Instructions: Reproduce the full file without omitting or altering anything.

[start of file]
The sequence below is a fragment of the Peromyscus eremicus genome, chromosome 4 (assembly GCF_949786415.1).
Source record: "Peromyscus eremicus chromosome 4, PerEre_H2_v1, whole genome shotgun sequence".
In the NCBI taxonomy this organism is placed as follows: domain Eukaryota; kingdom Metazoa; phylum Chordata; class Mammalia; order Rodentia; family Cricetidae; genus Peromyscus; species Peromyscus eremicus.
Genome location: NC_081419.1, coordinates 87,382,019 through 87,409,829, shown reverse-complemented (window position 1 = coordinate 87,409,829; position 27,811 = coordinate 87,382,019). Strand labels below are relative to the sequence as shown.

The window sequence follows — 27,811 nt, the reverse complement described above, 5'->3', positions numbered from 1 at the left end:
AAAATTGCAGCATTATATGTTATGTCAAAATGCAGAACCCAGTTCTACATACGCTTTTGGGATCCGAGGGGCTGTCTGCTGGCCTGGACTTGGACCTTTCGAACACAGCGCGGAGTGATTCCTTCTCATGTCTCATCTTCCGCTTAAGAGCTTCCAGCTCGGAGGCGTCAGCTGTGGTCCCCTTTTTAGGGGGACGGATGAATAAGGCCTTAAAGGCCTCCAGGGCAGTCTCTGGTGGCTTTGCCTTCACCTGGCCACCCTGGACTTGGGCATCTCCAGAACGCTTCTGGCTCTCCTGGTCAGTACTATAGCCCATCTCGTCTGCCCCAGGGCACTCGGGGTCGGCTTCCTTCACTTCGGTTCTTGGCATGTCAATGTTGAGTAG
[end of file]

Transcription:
The sequence below is a fragment of the Peromyscus eremicus genome, chromosome 4 (assembly GCF_949786415.1).
Source record: "Peromyscus eremicus chromosome 4, PerEre_H2_v1, whole genome shotgun sequence".
In the NCBI taxonomy this organism is placed as follows: domain Eukaryota; kingdom Metazoa; phylum Chordata; class Mammalia; order Rodentia; family Cricetidae; genus Peromyscus; species Peromyscus eremicus.
Genome location: NC_081419.1, coordinates 87,382,019 through 87,409,829, shown reverse-complemented (window position 1 = coordinate 87,409,829; position 27,811 = coordinate 87,382,019). Strand labels below are relative to the sequence as shown.

The window sequence follows — 27,811 nt, the reverse complement described above, 5'->3', positions numbered from 1 at the left end:
AAAATTGCAGCATTATATGTTATGTCAAAATGCAGAACCCAGTTCTACATACGCTTTTGGGATCCGAGGGGCTGTCTGCTGGCCTGGACTTGGACCTTTCGAACACAGCGCGGAGTGATTCCTTCTCATGTCTCATCTTCCGCTTAAGAGCTTCCAGCTCGGAGGCGTCAGCTGTGGTCCCCTTTTTAGGGGGACGGATGAATAAGGCCTTAAAGGCCTCCAGGGCAGTCTCTGGTGGCTTTGCCTTCACCTGGCCACCCTGGACTTGGGCATCTCCAGAACGCTTCTGGCTCTCCTGGTCAGTACTATAGCCCATCTCGTCTGCCCCAGGGCACTCGGGGTCGGCTTCCTTCACTTCGGTTCTTGGCATGTCAATGTTGAGTAG